22 year old Angela Billman of Canton, Ohio makes home-cooked meals about three times a week.
According to a 2006 article by L. Joan Allen of the Baltimore Sun, Claudia Peters, vice president of communications at the Food Marketing Institute reports that “67 percent of adults living alone have a home-cooked meal just once a week.”
The article also adds that Thomas F. Coleman, executive director of Unmarried America, an information service for singles, says that singles that live alone make up nearly 27 percent of American households, up from 13 percent in 1960.
With the convenience of fast food places such as McDonalds and Burger King, as well as microwave dinners such as lean cuisines and hot pockets, singles can find it tempting to skip home-cooking all together.
“Does a lean cuisine count as a home-cooked meal?” Billman asked.
The American Institute of Cancer Research (AICR) encourages singles to “take meal preparation into their own hands more often. Preparing more meals at home with healthful ingredients allows people greater control over their body weight and health.” In a 2004 article by the AICR, it stated that according to a U.S. Department of Energy study, more than 42 percent of all singles do not cook even one meal per day at home. Figures from the U.S. Bureau of Labor Statistics indicate that singles spend 47 percent of their food dollar on food prepared away from home compared to 42 percent for households of two or more and 37 percent for households of five or more.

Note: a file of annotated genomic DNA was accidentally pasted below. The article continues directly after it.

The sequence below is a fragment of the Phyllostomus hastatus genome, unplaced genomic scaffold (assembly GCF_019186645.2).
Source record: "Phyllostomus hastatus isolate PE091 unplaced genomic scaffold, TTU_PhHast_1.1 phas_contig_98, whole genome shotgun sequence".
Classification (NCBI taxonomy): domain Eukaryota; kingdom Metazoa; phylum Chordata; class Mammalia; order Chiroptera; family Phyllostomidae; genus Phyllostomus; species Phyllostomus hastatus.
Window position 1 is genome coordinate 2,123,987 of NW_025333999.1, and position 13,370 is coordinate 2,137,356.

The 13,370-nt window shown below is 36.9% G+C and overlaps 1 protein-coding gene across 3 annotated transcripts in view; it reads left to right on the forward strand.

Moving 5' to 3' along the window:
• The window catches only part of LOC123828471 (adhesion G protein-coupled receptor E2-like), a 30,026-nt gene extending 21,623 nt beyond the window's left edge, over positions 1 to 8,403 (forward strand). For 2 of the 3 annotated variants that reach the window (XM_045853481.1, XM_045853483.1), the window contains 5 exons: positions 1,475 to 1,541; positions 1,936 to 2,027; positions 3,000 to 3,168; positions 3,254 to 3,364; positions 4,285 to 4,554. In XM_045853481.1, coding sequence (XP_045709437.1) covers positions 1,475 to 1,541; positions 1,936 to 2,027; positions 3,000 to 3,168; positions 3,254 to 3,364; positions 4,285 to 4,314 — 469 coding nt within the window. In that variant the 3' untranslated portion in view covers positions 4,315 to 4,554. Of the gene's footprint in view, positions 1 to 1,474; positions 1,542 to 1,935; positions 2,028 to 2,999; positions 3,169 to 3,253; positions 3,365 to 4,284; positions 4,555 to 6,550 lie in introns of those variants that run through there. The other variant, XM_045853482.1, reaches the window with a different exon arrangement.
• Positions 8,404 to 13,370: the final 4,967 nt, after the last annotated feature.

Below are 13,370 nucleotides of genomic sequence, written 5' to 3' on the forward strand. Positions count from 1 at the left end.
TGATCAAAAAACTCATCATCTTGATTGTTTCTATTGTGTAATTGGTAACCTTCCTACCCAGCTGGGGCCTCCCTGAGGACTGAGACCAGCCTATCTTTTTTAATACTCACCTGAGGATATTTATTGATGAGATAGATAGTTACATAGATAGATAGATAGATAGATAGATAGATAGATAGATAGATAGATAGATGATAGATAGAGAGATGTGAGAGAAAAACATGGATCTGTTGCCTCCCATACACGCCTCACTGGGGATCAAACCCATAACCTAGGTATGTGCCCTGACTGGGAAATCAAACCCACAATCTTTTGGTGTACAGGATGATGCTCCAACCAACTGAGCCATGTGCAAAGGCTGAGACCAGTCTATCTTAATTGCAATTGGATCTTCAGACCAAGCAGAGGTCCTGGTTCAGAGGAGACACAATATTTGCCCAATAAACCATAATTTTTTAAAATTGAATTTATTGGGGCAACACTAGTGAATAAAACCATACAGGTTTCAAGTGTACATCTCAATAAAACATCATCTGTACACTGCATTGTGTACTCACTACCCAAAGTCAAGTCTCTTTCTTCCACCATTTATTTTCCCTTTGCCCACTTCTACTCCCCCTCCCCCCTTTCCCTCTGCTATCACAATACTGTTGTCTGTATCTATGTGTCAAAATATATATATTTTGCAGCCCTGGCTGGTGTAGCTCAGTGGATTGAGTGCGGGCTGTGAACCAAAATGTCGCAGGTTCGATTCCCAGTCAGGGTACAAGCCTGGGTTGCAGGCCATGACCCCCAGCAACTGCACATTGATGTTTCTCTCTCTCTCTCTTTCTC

According to the article by L. Joan Allen, the current health concerns affiliated with fast food are bringing some singles back to the kitchen.
“I try not to eat fast food because I know it’s bad for you and I want something more nutritional, but if I make something for myself it’s normally something small, not something that covers all the food groups or anything,” said 21 year old Rebecca Vondrell of Cincinnati, Ohio.
The USDA Food Guide Pyramid suggests 3-5 one-half cup servings of vegetables a day. A typical lean cuisine meal, which for some composes an entire lunch or dinner, includes just one serving of vegetables and no fruits. With the high carb and protein diet commercialized by fast food restaurants, nutritious foods that should be consumed daily such as fruits and vegetables can fall far below the well-balanced-meal radar of both singles and families alike, even for those who attempt to be healthy.
For more specific recommendations on food group servings visit: http://mypyramid.gov/